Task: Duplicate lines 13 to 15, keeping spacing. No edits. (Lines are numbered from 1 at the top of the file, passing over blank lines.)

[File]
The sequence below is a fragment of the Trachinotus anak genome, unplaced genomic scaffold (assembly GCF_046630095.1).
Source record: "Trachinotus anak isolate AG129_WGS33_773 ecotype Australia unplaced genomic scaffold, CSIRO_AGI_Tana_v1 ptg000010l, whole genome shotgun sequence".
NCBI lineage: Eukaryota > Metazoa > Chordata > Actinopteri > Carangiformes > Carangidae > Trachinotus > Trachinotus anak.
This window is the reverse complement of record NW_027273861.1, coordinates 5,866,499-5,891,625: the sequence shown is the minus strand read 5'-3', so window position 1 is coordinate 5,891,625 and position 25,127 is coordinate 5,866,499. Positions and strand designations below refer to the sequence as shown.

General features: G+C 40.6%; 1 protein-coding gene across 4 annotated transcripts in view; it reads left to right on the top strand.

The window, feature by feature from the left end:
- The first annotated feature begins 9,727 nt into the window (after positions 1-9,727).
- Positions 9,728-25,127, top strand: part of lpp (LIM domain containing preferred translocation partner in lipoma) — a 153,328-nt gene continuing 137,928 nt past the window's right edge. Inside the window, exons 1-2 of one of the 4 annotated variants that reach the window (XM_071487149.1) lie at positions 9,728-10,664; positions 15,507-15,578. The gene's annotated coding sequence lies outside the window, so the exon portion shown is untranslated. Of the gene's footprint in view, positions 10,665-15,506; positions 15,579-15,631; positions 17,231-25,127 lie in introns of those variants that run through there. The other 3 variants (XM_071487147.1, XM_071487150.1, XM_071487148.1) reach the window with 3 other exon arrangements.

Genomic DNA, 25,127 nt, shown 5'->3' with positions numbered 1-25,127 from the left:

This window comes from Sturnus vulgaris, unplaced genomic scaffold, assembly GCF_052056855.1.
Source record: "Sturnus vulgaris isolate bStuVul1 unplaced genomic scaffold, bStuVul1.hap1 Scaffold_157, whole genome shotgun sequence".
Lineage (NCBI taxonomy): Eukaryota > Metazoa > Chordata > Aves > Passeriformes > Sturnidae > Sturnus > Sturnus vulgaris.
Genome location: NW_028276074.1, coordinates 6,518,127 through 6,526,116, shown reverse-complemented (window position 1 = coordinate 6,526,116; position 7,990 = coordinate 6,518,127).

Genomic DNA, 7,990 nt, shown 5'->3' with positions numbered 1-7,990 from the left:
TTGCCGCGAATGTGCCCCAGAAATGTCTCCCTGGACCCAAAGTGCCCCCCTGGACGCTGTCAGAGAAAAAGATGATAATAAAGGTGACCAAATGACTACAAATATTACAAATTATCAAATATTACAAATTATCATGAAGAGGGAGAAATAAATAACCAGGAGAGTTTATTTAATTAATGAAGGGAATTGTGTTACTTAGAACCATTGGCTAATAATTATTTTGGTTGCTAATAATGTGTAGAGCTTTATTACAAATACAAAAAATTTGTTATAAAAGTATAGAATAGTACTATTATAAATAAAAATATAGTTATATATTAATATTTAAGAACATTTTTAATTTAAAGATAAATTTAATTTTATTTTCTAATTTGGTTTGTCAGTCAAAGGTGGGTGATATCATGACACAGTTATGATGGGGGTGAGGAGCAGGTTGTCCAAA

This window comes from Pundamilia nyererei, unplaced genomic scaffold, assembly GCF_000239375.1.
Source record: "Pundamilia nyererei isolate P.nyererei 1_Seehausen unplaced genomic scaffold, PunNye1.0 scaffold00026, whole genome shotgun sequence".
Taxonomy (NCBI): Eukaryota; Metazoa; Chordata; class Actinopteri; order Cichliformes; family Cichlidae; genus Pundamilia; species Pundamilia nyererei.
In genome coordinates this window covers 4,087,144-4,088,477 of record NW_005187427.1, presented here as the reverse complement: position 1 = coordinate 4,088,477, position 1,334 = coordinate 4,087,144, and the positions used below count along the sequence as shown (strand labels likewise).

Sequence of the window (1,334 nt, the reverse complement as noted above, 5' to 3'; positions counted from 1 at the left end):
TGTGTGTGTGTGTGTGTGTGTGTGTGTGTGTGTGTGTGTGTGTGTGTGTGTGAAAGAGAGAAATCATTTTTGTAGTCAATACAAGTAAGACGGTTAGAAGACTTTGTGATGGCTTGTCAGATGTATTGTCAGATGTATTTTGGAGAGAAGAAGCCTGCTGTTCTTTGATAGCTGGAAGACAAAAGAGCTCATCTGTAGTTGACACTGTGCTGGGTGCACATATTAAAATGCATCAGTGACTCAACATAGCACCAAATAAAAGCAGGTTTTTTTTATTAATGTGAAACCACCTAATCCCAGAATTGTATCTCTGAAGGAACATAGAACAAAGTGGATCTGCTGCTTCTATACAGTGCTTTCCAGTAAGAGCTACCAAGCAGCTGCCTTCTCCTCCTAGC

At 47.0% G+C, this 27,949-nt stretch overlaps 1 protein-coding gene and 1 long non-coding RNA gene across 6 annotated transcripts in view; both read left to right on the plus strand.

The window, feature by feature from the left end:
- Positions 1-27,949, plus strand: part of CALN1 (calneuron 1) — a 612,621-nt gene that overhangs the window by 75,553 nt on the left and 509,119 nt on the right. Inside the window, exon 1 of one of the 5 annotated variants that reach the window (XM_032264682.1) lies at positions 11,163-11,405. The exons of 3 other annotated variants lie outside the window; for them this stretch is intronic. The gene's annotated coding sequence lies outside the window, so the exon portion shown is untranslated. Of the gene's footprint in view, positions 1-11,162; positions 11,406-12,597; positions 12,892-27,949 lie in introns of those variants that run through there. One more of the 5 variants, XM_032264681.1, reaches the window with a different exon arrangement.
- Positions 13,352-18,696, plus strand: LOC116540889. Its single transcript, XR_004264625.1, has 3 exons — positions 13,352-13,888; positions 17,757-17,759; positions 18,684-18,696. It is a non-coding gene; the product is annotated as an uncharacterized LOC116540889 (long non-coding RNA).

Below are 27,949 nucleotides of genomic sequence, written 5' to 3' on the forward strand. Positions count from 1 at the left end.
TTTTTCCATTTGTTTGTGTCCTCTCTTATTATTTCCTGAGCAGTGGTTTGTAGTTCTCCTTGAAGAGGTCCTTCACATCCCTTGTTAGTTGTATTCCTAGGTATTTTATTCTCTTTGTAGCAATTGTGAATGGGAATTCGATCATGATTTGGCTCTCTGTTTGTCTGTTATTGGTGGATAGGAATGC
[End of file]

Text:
Genome location: NW_028276074.1, coordinates 6,518,127 through 6,526,116, shown reverse-complemented (window position 1 = coordinate 6,526,116; position 7,990 = coordinate 6,518,127).

Genomic DNA, 7,990 nt, shown 5'->3' with positions numbered 1-7,990 from the left:
TTGCCGCGAATGTGCCCCAGAAATGTCTCCCTGGACCCAAAGTGCCCCCCTGGACGCTGTCAGAGAAAAAGATGATAATAAAGGTGACCAAATGACTACAAATATTACAAATTATCAAATATTACAAATTATCATGAAGAGGGAGAAATAAATAACCAGGAGAGTTTATTTAATTAATGAAGGGAATTGTGTTACTTAGAACCATTGGCTAATAATTATTTTGGTTGCTAATAATGTGTAGAGCTTTATTACAAATACAAAAAATTTGTTATAAAAGTATAGAATAGTACTATTATAAATAAAAATATAGTTATATATTAATATTTAAGAACATTTTTAATTTAAAGATAAATTTAATTTTATTTTCTAATTTGGTTTGTCAGTCAAAGGTGGGTGATATCATGACACAGTTATGATGGGGGTGAGGAGCAGGTTGTCCAAA